01 December 2007
The eye of the beholder
I'm currently trying to read all books that have won the John Newbery Medal. If you don't know, this is an award "for the most distinguished contribution to American literature for children." I'm tracking my progress over at Lists of Bests and I am 18% finished! So why am I telling you this?
I recently read Young Fu of the Upper Yangtze, winner of the medal in 1933. The story takes place in pre-communist China and the main character's mother has bound feet. I found this whole process disturbingly fascinating. Of course, because I am me, my curiosity needed to be satiated. This lead me to a little site called Google in which I typed out the letters F-O-O-T B-I-N-D-I-N-G. I clicked on a few of the pages that popped up and stumbled upon a site named simply Bound Feet.
The gist of the webpage is this: photographer Joseph Rupp visited China in 1985. During his visit he saw a woman with bound feet. He thought this was a lucky occurrence, but soon discovered that there were a great number of older women who still bind their feet. Fascinated, he began interviewing and photographing these women.
This site is different than any other I looked at. Most feature a report describing the history and practice of foot binding. Some dive into the philosophy behind it, like whether the practice was solely for "beauty" or if it was for the subjugation of women. Others just use the pictures for their shock value, giving a few historical or medical details. At Bound Feet you actually get first-hand accounts of what it was like to go through the ordeal and how binding has affected these women's lives. There are only 16 interviews and they are usually only a few paragraphs long, but after reading a few you start to understand that this really was just status quo. Nothing abnormal.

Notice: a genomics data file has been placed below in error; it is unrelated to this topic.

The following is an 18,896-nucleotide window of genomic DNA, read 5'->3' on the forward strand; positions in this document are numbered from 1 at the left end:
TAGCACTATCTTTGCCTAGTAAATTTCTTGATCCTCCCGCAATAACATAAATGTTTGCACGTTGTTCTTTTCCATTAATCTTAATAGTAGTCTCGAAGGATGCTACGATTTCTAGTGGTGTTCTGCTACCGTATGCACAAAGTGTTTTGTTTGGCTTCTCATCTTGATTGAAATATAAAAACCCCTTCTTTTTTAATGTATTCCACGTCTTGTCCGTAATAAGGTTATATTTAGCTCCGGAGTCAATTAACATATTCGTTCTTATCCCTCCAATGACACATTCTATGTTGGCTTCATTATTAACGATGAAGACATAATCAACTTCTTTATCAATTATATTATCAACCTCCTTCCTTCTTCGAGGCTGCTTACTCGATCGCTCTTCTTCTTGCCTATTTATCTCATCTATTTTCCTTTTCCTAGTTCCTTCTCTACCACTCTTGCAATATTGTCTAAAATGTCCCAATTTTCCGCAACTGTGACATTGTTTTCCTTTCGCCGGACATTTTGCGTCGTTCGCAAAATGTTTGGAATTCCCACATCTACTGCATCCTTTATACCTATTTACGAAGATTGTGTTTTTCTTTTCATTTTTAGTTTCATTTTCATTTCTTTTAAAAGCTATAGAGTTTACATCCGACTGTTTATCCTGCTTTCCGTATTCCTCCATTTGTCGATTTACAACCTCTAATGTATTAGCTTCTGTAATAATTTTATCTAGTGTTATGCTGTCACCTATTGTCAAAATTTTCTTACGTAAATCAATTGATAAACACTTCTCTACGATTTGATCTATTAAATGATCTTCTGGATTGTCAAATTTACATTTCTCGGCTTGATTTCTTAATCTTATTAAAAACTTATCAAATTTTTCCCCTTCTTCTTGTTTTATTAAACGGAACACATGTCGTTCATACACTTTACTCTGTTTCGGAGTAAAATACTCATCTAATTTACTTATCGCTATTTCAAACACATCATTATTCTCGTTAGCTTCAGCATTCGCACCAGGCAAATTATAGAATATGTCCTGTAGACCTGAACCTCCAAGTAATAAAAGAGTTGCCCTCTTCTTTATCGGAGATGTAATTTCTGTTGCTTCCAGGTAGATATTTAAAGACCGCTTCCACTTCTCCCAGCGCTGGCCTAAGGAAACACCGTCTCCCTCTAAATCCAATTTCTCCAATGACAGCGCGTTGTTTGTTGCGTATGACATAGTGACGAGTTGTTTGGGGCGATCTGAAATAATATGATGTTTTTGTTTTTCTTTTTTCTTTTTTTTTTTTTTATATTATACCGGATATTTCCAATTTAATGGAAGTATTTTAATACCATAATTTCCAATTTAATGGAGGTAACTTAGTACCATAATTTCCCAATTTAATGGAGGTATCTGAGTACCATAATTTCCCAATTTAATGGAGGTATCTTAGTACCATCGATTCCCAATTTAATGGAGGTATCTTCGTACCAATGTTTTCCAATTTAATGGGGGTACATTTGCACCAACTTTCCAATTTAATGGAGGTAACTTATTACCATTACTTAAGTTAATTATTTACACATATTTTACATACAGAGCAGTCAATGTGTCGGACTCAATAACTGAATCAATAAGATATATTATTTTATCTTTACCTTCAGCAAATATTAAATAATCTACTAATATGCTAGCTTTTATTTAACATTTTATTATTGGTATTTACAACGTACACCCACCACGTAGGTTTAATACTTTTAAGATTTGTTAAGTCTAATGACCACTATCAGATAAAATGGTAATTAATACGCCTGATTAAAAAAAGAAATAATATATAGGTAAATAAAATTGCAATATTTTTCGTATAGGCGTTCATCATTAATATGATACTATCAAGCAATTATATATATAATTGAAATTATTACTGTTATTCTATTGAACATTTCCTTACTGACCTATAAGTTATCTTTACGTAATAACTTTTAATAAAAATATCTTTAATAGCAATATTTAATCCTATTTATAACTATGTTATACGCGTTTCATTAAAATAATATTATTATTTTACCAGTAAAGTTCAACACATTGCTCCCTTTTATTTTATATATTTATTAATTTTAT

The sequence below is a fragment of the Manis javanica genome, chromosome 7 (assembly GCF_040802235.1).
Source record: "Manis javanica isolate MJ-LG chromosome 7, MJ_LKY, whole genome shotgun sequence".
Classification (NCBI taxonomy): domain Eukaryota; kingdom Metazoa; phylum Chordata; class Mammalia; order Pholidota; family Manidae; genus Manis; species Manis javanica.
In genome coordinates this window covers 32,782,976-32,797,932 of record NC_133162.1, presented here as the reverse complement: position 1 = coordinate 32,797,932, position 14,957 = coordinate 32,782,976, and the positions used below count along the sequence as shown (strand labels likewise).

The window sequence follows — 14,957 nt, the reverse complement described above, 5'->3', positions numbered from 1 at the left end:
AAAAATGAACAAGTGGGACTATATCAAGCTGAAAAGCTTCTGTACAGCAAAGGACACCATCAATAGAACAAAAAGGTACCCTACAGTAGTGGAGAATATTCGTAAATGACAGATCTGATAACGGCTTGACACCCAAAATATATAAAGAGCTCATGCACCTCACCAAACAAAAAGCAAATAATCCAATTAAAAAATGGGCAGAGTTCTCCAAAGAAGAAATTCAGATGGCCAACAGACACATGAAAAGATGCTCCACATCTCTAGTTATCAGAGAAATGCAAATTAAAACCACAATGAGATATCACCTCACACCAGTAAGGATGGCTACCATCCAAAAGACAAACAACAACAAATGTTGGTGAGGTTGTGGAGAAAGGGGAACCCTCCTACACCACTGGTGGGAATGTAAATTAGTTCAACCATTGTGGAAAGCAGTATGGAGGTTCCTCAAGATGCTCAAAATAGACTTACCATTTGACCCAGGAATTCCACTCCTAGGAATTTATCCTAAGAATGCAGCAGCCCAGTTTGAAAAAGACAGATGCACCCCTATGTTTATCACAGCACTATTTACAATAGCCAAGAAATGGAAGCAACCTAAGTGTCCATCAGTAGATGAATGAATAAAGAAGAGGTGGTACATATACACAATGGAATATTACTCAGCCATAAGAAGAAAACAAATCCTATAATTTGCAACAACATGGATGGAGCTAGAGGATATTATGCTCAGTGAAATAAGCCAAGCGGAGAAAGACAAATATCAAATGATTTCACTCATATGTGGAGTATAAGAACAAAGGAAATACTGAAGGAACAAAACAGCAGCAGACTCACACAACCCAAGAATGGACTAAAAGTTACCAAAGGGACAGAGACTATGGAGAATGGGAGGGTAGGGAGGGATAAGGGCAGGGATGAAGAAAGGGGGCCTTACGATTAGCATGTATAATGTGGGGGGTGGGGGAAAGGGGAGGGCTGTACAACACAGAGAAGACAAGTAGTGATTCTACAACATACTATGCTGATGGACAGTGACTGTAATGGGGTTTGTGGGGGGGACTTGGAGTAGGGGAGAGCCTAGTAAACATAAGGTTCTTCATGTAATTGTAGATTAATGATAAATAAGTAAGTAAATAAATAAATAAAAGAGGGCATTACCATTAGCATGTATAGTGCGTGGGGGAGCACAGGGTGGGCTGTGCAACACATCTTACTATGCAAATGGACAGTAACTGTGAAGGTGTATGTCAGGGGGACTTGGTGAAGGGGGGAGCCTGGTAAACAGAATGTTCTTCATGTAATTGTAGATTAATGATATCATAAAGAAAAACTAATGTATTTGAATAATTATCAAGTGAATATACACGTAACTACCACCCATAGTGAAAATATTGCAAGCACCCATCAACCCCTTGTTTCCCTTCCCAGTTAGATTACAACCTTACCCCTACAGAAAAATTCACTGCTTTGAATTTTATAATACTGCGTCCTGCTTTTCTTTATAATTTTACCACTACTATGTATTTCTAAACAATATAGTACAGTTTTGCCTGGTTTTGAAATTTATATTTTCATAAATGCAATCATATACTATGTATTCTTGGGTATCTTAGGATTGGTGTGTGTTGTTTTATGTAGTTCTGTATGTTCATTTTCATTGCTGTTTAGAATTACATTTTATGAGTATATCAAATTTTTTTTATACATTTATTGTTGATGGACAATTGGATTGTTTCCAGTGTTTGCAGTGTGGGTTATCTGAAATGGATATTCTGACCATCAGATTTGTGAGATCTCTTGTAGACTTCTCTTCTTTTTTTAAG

As a young American, I differ from these women not only in age but in almost every aspect of my life. Trying to put myself in their place is practically impossible with every other foot-binding article I've read. It's too far removed, too informational. But with the interviews from this website I can at least begin to imagine what it might have been like. It puts a human face to the story, a face that I need in order to make this ghastly ritual something I can understand.
It is still difficult for me to really fathom how an entire society could ritualistically cripple their women for almost one thousand years. The amazing fact is that although most of these women see the benefits of "normal" feet, they still think small feet are more beautiful. Even if I never can fully comeprehend this, I need to keep one thing in mind: I can't judge them unless I've walked a mile in their teeny, tiny, three-inch shoes. Yep, no judging for me, I wear a size 9, for goodness sake!